Family is a huge theme of Raised, one of the songs is even titled “Big Family.” The notion of familial saga is also ingrained in the quirky track “Our Grass Is Legal” which appears towards the end of the 17-song collection. It was one of the older songs Whitters featured on the project; she had written it years ago. Her grandfather had a sod farm in the ‘70s and ‘80s. It was where her father and all of her uncles worked. Whitters tells the story enthusiastically stating, “He sold sod and he called himself The Grassman and people started calling the office asking for pot thinking that he was selling weed. So he made his motto, ‘Whitters Turf Farm, Our Grass Is Legal.’” As she sat down to write a narrative about her grandfather, it ended up turning into a midwestern anthem that celebrates the quirks of growing up in that specific part of the country. In the bridge she sings, "And we raise hell and raise kids / And we bring 'em up the way our parents did / And supper's our kind of casserole on Sundays, find a fishin' hole / And we drag someone out of a ditch / Take care of our own, that's the way it is / Around here, yeah."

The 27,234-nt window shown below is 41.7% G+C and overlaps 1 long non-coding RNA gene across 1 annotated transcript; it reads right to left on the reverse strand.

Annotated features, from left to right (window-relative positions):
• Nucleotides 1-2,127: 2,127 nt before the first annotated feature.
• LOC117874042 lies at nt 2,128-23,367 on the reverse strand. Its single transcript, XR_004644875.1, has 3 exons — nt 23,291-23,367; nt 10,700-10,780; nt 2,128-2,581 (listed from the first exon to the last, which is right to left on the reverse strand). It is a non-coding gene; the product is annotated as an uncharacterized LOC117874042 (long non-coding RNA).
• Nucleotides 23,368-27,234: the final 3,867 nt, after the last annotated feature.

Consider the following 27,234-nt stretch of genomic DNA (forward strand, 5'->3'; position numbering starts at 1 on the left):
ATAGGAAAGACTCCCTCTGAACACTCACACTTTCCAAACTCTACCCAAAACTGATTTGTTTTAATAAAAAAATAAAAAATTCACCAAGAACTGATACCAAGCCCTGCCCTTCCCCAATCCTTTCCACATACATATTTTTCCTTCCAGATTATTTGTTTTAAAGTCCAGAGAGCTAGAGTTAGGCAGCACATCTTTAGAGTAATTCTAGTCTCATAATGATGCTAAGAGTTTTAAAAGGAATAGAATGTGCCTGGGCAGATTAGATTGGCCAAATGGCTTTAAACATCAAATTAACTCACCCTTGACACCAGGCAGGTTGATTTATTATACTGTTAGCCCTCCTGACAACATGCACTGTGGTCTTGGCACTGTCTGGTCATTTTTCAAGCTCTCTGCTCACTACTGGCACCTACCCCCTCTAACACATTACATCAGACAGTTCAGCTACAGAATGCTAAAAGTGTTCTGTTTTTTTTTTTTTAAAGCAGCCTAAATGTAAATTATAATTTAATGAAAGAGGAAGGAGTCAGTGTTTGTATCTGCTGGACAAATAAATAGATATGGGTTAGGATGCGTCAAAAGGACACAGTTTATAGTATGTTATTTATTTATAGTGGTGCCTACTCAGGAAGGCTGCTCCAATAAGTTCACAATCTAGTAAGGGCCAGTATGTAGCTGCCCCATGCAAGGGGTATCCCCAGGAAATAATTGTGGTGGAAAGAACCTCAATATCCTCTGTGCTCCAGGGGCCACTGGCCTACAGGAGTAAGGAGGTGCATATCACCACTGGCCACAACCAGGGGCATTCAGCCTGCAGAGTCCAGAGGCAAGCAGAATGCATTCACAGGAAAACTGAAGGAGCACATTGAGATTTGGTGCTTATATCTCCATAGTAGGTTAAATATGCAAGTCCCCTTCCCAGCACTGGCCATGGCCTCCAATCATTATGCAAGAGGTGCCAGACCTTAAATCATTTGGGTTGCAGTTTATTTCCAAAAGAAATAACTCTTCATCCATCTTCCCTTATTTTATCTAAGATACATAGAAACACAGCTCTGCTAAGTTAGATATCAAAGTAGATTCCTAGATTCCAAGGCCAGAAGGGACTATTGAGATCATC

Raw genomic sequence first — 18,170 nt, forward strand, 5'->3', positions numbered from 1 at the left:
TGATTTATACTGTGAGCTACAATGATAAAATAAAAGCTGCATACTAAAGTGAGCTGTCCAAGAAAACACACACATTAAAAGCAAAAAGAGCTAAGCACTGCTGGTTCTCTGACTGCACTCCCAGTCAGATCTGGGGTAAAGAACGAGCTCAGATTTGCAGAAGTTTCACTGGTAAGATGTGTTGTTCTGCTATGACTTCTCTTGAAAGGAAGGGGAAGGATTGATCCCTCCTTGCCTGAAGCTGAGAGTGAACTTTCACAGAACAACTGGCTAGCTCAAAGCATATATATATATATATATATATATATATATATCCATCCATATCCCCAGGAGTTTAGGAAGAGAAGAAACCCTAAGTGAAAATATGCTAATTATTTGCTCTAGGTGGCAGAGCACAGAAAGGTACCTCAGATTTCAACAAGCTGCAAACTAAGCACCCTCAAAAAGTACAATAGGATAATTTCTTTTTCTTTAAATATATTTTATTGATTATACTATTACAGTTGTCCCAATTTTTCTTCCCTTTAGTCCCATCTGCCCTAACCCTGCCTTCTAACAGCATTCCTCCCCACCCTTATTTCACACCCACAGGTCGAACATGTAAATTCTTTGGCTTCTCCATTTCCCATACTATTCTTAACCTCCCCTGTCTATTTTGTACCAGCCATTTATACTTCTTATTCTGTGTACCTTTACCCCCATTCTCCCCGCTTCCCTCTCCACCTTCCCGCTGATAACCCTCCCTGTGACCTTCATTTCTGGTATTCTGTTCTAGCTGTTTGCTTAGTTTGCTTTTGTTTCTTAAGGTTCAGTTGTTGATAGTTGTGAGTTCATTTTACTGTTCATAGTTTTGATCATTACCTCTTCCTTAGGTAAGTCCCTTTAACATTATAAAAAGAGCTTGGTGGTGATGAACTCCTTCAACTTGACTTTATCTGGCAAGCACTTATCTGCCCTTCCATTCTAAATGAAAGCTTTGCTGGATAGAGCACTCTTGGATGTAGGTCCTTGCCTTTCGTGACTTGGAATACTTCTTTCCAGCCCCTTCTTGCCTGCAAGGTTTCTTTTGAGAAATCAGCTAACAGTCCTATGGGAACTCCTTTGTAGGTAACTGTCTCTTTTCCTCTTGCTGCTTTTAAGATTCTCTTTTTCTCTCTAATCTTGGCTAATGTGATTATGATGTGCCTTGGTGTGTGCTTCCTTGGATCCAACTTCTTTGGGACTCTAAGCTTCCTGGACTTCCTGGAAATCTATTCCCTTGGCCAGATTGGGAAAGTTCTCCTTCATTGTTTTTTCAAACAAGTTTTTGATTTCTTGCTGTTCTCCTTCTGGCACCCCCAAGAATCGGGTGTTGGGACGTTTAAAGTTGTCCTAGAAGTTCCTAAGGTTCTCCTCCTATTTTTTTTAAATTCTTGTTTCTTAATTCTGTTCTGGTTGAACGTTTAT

Whitters is excellent at writing in a delicately, vulnerable manner about people who aren’t herself; “Janice At The Hotel Bar,” a favorite from her previous record, does just that. “Pretty Boy” on Raised accomplishes a similar feat. “I wrote that song thinking a lot about the boys that I grew up with. I have a lot of brothers, a lot of boy cousins, my uncles were very strong influences on me growing up,” she says in a serious manner. “I feel like, I see ways in which society kind of puts that expectation on boys to be tough, to be strong, not to cry, to not be vulnerable, and I feel like that can be very damaging sometimes. I wanted to write a song for those guys and say it's cool to be strong and it’s also cool to be vulnerable. It’s not just how many beers that you can crush that makes you a man.”